You must distinguish between the 'I', pure in itself, and the 'I'-thought. The latter, being merely a thought, sees subject and object, sleeps, wakes up, eats and thinks, dies and is reborn. But the pure 'I' is the pure being, eternal existence, free from ignorance and thought-illusion. If you stay as the 'I', your being alone, without thought, the 'I'-thought will disappear and the delusion will vanish for ever. In a cinema-show you can see pictures only in a very dim light or in darkness. But when all the lights are switched on, the pictures disappear. So also in the floodlight of the supreme atman (the real Self) all objects disappear.
— Sage Sri Ramana Maharshi Over-view of the higher planes
Beyond the causal plane are the Buddhic, Atmic, Anupadic and the Adi planes. These have been briefly described under the sub-heading - Realms of Life after Death - in chapter one. When the consciousness is raised to the buddhic vehicle, a very remarkable thing happens to the causal body; it vanishes. One is under no compulsion to take it up again, but this cannot be done until all the karma of the lower planes is exhausted. One is not free from binding results on the lower planes, until one is perfectly selfless on those planes. If when helping another, one feels perfectly the unity with the other, then one obtains the result of one’s action on the buddhic plane only and not on any of the lower planes. The buddhic consciousness gives one a realisation of the one consciousness of God, which penetrates all. Such realisation gives a sense of the utmost safety and confidence. This manifests in the form of the most tremendous stimulus imaginable though initially it might be alarming, because one may feel that one is losing oneself. When one puts aside the causal vehicle, in which one has been living for so long, then one will find the far grander and higher life.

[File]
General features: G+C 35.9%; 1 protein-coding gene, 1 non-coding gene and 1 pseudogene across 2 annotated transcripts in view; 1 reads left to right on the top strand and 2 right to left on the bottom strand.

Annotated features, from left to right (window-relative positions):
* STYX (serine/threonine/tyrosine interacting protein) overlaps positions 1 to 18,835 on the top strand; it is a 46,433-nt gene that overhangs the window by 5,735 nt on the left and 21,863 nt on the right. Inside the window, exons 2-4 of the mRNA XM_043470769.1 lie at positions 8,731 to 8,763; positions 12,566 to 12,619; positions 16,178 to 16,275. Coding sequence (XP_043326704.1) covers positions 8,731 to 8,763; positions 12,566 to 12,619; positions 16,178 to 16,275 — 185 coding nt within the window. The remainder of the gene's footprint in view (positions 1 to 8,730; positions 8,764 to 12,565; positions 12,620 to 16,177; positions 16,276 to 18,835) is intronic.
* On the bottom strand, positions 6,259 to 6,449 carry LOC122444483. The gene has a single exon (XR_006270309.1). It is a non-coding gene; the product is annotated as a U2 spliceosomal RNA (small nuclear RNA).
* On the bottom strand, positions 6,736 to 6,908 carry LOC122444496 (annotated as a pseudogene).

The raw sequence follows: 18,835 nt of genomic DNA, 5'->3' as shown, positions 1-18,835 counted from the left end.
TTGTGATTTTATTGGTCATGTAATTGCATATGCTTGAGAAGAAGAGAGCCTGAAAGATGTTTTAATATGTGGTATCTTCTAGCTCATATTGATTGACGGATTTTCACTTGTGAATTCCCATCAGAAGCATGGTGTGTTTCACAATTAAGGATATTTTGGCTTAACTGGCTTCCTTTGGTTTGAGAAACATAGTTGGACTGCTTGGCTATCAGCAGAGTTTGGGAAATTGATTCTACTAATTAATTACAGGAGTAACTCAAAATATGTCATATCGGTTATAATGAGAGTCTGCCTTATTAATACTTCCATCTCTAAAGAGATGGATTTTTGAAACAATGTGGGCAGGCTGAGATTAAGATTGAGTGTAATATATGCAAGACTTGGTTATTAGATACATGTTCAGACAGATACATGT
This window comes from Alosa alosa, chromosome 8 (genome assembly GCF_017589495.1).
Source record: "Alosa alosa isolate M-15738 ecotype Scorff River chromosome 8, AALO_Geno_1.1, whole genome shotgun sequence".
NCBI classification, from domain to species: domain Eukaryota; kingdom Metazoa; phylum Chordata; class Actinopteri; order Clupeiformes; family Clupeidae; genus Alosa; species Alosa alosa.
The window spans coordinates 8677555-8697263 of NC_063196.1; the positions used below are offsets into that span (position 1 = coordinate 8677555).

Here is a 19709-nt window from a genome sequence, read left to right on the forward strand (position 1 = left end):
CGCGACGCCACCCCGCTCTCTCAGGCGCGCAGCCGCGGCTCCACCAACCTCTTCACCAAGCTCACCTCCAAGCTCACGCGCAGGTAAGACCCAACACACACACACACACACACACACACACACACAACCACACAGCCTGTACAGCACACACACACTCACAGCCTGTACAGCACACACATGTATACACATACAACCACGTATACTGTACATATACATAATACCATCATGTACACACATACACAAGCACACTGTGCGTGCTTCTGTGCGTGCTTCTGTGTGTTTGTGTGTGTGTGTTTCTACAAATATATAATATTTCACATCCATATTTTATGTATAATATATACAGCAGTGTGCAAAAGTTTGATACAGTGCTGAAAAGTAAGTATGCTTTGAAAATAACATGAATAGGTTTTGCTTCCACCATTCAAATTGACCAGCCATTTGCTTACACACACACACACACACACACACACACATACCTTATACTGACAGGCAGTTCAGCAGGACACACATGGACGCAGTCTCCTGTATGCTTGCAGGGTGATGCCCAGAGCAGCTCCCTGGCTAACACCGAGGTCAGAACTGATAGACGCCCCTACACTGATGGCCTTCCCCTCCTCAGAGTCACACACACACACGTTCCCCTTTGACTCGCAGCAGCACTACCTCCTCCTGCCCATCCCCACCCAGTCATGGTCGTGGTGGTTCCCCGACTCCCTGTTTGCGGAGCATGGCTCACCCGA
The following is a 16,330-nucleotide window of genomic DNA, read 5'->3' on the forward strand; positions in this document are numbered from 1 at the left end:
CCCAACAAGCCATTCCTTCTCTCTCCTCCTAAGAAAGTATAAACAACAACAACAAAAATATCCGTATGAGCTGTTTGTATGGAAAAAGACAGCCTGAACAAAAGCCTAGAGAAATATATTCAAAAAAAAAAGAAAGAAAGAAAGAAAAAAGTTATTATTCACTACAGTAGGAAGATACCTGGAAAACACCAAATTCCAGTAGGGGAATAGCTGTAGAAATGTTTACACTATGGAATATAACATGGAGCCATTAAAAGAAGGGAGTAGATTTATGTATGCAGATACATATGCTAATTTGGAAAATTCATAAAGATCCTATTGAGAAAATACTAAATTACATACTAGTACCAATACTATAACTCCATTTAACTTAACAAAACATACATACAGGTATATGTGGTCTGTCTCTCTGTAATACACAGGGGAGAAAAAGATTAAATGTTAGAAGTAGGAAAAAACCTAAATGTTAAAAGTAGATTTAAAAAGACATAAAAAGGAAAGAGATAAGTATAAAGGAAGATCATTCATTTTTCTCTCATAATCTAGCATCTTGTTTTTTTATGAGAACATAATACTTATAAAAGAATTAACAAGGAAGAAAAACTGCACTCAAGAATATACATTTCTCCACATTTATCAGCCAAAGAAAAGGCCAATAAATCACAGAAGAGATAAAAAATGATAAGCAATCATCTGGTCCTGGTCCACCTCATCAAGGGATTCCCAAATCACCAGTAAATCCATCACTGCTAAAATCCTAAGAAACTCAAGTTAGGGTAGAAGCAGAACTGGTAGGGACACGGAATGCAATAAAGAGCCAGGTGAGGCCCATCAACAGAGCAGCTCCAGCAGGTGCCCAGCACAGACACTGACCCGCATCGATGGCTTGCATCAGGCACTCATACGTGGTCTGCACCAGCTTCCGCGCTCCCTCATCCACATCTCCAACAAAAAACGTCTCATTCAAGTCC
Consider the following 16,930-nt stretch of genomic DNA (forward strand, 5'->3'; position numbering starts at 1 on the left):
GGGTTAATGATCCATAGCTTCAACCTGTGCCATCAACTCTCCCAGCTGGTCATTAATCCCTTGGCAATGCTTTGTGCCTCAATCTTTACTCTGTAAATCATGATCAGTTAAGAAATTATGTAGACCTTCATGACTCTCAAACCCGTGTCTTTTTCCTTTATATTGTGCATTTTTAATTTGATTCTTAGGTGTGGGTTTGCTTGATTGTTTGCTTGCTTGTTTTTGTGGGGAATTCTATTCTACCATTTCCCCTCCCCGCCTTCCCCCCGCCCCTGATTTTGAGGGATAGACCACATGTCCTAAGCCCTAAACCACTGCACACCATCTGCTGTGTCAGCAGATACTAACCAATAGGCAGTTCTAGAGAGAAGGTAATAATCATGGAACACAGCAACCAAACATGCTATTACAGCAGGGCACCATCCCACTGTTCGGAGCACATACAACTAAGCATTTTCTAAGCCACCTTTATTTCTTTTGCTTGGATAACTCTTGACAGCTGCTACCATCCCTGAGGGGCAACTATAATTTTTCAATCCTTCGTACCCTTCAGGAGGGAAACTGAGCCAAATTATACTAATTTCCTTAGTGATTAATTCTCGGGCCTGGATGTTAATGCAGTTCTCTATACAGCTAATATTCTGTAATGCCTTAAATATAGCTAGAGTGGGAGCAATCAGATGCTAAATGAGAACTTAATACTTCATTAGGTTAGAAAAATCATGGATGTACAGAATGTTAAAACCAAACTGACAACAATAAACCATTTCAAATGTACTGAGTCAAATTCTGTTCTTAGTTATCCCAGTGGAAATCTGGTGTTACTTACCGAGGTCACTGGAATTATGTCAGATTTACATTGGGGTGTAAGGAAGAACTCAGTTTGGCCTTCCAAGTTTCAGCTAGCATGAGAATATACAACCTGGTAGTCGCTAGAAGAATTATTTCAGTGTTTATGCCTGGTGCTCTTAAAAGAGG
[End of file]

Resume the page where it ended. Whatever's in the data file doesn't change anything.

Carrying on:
To do this needs some courage and at first it is a startling experience being totally in the buddhic vehicle, as one finds that the causal body upon which one has been depended for thousands of years, has vanished. When the experience does come, one will know with absolute certainty that the Self is one. The idea cannot be conveyed, as it has to be experienced. It must not however be assumed that when one enters the lowest sub-division of the buddhic plane, one is at once fully conscious of one’s unity with all. That perfection of sense comes only as the result of much toil and trouble, when one has reached the highest sub-division of the buddhic plane.
Step by step, sub-plane by sub-plane, the aspirant must win one’s way for oneself, for even at that level, exertion and effort are still necessary, if progress is to be made.
The article is taken from the book Life Beyond Death by Anil Sharma